Sun-protective clothing

Many people are giving up on sunscreen in favor of sun-protective clothing.

When I was a kid, the only bad thing about sunbeams in the spring was getting a sunburn from being exposed too long on those first few warm days. There was no thought of staying out of the sun, keeping ourselves lubed up with sunscreen or wearing clothes to prevent the sun from getting to our skin. The goal was to get a little sun one day, a little bit more the next and the next until we obtained our “summer tan.”

We didn’t realize there was a long term affect on the health of our skin. Sure, it was simple to see older people who worked outdoors most of their lives had different looking skin than similarly aged people who worked indoors. It wasn’t until the early 1970s the link between long term exposure to the sun and skin cancer was definitively proven.

Oddly enough, sunscreen “potions” had been around for more than thirty years, by then. Coppertone was the first commercially successful product, gaining popularity in the 1950s. Then, it was not called sunscreen as today’s versions and other lotions are termed. It was suntan lotion, a mixture of ingredients which would reduce sunburn, promote suntans and supposedly keep regular users from looking like grizzled cowboys in their senior years.

After the sun-exposure/skin cancer link was exposed, the sun protection industry boomed.

Hundreds of products, mostly lotions, which purportedly protected human skin from the ravages of solar radiation quickly filled store shelves. To read the marketing hype on some of these products, they were shade in a bottle. Whether sunscreen was a health product or cosmetic product made no difference since the government (Food and Drug Administration) already regulated both of these. So a standard was developed to help consumers compare the various elixirs, a standard called SPF for Sun Protection Factor.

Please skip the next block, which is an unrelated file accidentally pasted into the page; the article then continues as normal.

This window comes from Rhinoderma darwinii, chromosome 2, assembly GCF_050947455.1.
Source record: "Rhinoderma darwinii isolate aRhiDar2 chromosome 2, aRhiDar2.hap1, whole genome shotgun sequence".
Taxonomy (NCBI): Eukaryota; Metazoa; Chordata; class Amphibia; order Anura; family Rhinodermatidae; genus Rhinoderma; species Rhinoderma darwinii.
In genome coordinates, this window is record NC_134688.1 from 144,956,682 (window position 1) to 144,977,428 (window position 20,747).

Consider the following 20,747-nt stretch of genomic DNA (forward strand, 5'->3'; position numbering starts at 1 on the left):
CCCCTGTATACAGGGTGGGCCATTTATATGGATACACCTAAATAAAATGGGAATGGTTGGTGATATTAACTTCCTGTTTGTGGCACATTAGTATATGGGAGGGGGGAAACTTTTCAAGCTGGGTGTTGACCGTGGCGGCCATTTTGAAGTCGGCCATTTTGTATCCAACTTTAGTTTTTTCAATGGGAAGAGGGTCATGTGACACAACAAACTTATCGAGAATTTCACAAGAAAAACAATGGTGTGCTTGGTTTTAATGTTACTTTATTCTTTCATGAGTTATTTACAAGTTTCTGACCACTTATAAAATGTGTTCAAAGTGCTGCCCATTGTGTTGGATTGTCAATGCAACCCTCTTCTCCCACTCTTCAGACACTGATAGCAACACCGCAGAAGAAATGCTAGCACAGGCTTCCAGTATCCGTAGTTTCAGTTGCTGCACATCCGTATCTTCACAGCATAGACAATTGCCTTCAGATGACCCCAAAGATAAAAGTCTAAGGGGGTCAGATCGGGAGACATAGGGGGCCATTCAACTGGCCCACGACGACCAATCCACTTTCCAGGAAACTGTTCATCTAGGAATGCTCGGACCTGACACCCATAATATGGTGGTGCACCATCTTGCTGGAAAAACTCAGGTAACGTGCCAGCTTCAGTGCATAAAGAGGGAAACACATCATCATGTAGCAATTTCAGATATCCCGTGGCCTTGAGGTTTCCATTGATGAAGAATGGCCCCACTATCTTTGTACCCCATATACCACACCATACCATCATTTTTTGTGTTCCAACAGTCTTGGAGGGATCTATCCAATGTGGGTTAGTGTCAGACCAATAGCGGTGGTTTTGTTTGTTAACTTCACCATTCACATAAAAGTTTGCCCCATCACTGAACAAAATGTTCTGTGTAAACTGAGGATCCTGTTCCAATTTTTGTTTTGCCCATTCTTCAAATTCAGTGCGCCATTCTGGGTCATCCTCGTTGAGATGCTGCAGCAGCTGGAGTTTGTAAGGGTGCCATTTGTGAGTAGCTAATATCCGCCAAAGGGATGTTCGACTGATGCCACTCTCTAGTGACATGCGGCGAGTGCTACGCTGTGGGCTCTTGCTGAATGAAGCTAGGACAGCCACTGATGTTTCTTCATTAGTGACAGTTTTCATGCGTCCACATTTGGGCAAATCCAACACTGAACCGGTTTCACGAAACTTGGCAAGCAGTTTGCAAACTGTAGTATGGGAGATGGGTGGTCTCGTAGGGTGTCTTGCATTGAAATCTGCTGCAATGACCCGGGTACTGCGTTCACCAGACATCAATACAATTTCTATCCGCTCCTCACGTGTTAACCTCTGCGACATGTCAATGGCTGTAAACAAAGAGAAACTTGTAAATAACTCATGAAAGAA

The original goal for most sunscreens was to attain an SPF of 15. This number was chosen because it would allow a person to be in the sun for 15 hours and only get about one hour’s worth of UV radiation. In most parts of the world, that means dawn to dusk protection.

Then both science and mythology took over. Some of the magic potion, however would wash off, wear off or otherwise become ineffective. So scientists invented sunscreen which was waterproof, among other things. It wouldn’t wash away while swimming or sweating, or so the advertisements claimed. Good idea, but a better idea is to just reapply every hour or two remain effective.

Mythology in this case means marketing. If SPF 15 was good, wouldn’t SPF 30 be better? Wouldn’t SPF 50 beat out 30? Slather some on your face on Monday and you were good until Wednesday — except for sweat, swimming and showering.

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Better to just put on a long sleeve Tee shirt and make sure the sunbeams don’t get to that tender skin, right? Wrong, they say now. Harmful UV rays can penetrate through (some) types of fabric — like most white Tee shirts. A white cotton Tee would have a SPF of 5 — still better than bare skin. A dark denim shirt would offer an SPF of about 1700.

When it comes to clothing (or fabric) it’s not SPF, it’s UPF. The FDA didn’t regulate clothing so a bevy of federal agencies — starting with the Federal Trade Commission came up with their own vernacular — Ultraviolet Protection Factor.

More and more people are shunning “chemicals” in favor of clothing designed to be “wearable” shade. It’s now an industry with every major player in the outdoor world now marketing “performance” wear with varying UPF numbers. So what to look for in a number?

As with sunscreen and SPF, bigger numbers provide (slightly) more protection. A UPF shirt with a number of 15 blocks 93 percent of the UV radiation coming from the sun. Move up to UPF 25 and you gain three percent more. That shirt will block 96 percent. Pay twice the price for a UPF 50 (that’s max) and gain two whole more percent protection.

I’m not arguing for or against any potion or fabric designed to protect people from sunburn now or skin cancer later — better safe than sorry. But don’t put your faith in the number system designed by government regulators. The benefit of choosing a higher UPF or SPF number is hard to measure. The cost of choosing a that higher number is easy to count.